Weight watchers and churnalism
Today, a story appears in the news citing the latest research which shows that sending obese patients to Weight Watchers helps them lose twice as much weight as normal NHS weight loss treatments. The story appears, in remarkably similar form, on the BBC, and in The Guardian, The Telegraph, and even The Sun.
By an amazing coincidence, the research was funded by Weight Watchers. Who'd have thought it?
Now, that doesn't necessarily mean the research is wrong. Maybe it was incredibly well conducted research and Weight Watchers is indeed a remarkably effective way to lose weight.
But here's the thing: I don't know whether it was or not, because the research has not yet been published. So I'm willing to bet that none of the journalists who wrote about it knows whether the research is trustworthy either. It is going to be presented at a conference this week, but a peer-reviewed article is not yet available. Without seeing a full description of the methods and results of the research, it is impossible to know whether it is reliable.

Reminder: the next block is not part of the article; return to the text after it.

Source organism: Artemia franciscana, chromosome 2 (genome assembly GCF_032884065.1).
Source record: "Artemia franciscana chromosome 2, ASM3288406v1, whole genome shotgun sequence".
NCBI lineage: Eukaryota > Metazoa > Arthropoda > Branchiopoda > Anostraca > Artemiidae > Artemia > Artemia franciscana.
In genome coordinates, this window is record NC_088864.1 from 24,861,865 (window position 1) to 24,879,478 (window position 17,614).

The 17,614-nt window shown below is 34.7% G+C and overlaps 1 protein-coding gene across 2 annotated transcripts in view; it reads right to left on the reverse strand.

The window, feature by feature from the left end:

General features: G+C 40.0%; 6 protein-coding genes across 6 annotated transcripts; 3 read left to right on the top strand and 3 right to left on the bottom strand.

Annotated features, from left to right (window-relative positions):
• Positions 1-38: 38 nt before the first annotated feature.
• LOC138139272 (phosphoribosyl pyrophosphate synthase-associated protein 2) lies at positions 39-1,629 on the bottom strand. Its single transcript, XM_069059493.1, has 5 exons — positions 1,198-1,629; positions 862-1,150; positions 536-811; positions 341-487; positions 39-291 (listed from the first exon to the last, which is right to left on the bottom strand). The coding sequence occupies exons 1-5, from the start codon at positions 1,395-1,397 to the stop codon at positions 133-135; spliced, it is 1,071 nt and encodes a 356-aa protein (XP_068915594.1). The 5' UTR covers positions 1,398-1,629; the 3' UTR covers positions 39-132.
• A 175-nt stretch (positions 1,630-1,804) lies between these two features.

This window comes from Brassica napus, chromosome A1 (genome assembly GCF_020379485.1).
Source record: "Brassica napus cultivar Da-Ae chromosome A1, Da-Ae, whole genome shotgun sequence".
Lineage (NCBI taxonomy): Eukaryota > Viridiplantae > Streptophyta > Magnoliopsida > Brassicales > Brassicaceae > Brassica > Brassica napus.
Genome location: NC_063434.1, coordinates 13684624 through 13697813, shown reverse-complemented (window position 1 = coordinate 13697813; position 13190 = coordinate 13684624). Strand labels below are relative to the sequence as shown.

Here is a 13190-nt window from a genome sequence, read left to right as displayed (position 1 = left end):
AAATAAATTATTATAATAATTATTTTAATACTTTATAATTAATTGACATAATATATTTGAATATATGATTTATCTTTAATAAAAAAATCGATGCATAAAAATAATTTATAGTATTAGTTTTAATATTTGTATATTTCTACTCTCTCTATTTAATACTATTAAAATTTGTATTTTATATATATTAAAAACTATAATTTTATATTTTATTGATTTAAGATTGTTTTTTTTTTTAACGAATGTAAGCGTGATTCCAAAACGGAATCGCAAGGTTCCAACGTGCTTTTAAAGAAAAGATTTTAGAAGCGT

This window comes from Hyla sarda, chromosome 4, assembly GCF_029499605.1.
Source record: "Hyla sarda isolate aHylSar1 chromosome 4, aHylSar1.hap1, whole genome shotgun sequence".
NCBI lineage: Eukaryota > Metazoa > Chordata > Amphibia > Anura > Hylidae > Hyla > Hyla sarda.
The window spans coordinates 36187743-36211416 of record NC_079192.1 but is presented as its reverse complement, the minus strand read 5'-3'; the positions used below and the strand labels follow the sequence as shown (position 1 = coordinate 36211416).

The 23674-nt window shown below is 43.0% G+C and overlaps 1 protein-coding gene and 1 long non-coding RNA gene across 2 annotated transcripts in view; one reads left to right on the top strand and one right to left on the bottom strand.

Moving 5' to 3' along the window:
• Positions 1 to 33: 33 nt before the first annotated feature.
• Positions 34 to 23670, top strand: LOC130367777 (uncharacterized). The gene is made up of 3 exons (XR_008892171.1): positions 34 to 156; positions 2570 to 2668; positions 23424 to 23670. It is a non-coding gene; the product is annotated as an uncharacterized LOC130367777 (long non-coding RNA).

Seems that the journalists were simply regurgitating a press release without bothering to check whether the research was credible. But that's a much easier way to write a story than to actually have to think about something, isn't it guys?